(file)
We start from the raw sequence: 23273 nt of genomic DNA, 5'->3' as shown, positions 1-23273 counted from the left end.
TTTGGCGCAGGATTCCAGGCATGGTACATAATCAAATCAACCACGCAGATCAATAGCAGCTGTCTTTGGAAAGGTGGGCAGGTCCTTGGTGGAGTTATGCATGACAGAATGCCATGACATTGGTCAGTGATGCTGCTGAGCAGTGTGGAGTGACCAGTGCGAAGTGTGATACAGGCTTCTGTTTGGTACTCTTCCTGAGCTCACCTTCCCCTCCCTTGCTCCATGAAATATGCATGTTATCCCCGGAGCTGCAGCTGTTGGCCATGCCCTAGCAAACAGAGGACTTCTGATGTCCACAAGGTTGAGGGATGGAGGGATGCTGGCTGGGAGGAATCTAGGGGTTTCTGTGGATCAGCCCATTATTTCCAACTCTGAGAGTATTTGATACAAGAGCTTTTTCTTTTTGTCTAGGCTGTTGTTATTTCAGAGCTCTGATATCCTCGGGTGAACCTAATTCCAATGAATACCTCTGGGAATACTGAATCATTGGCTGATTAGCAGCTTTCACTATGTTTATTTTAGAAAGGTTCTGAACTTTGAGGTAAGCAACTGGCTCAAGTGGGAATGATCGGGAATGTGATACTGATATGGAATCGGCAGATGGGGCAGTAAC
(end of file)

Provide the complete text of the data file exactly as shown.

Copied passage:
We start from the raw sequence: 23273 nt of genomic DNA, 5'->3' as shown, positions 1-23273 counted from the left end.
TTTGGCGCAGGATTCCAGGCATGGTACATAATCAAATCAACCACGCAGATCAATAGCAGCTGTCTTTGGAAAGGTGGGCAGGTCCTTGGTGGAGTTATGCATGACAGAATGCCATGACATTGGTCAGTGATGCTGCTGAGCAGTGTGGAGTGACCAGTGCGAAGTGTGATACAGGCTTCTGTTTGGTACTCTTCCTGAGCTCACCTTCCCCTCCCTTGCTCCATGAAATATGCATGTTATCCCCGGAGCTGCAGCTGTTGGCCATGCCCTAGCAAACAGAGGACTTCTGATGTCCACAAGGTTGAGGGATGGAGGGATGCTGGCTGGGAGGAATCTAGGGGTTTCTGTGGATCAGCCCATTATTTCCAACTCTGAGAGTATTTGATACAAGAGCTTTTTCTTTTTGTCTAGGCTGTTGTTATTTCAGAGCTCTGATATCCTCGGGTGAACCTAATTCCAATGAATACCTCTGGGAATACTGAATCATTGGCTGATTAGCAGCTTTCACTATGTTTATTTTAGAAAGGTTCTGAACTTTGAGGTAAGCAACTGGCTCAAGTGGGAATGATCGGGAATGTGATACTGATATGGAATCGGCAGATGGGGCAGTAAC